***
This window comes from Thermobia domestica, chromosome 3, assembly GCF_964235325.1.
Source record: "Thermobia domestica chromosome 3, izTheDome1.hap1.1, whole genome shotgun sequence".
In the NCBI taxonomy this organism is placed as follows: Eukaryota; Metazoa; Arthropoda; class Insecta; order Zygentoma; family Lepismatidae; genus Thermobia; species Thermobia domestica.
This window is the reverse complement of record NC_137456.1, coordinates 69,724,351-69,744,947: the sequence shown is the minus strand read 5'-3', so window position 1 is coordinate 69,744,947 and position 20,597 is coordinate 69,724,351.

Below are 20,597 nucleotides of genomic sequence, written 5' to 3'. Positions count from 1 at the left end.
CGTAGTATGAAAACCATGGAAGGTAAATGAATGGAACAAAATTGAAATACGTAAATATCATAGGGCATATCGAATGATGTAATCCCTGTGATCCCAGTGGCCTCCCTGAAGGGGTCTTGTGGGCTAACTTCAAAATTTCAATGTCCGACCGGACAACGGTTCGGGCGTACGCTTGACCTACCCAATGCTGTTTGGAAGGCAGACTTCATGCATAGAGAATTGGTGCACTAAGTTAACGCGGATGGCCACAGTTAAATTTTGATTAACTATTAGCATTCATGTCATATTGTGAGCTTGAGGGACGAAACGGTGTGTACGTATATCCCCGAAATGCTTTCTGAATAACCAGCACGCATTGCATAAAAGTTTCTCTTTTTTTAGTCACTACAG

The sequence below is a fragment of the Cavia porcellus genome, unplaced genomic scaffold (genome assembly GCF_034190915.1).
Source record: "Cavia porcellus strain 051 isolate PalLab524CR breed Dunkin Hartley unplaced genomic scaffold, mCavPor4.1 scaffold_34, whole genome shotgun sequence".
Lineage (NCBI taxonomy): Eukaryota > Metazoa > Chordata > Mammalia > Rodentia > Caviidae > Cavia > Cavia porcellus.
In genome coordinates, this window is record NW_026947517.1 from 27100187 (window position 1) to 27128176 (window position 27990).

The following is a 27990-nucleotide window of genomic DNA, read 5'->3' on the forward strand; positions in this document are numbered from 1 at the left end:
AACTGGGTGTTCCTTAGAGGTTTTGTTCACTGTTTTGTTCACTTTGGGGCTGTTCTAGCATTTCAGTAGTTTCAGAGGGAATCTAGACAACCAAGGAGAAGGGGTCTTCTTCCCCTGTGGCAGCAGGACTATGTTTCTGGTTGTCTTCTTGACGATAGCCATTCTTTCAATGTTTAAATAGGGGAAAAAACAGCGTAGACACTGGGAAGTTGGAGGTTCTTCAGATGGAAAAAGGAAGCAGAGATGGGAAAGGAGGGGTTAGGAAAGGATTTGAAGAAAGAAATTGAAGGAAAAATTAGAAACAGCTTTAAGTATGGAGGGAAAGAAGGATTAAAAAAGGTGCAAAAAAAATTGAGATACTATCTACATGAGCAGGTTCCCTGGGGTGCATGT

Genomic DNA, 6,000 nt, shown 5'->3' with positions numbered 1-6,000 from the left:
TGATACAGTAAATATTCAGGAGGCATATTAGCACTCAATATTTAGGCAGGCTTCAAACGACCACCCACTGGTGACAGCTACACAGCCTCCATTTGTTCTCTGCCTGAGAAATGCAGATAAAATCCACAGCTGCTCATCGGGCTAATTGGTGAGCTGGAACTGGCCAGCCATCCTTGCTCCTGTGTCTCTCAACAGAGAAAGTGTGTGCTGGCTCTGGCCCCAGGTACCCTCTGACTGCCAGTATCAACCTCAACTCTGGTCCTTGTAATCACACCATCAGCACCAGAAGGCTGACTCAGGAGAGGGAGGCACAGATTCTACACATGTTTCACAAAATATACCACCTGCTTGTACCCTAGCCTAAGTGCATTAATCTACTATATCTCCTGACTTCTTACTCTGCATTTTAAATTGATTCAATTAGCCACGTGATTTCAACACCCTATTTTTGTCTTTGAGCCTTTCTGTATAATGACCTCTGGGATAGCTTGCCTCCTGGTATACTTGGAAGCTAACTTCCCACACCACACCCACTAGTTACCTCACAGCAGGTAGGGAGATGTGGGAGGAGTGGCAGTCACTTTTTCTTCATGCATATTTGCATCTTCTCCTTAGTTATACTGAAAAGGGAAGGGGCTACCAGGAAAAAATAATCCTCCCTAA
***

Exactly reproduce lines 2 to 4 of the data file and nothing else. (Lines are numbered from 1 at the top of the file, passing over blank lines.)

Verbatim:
Source record: "Thermobia domestica chromosome 3, izTheDome1.hap1.1, whole genome shotgun sequence".
In the NCBI taxonomy this organism is placed as follows: Eukaryota; Metazoa; Arthropoda; class Insecta; order Zygentoma; family Lepismatidae; genus Thermobia; species Thermobia domestica.
This window is the reverse complement of record NC_137456.1, coordinates 69,724,351-69,744,947: the sequence shown is the minus strand read 5'-3', so window position 1 is coordinate 69,744,947 and position 20,597 is coordinate 69,724,351.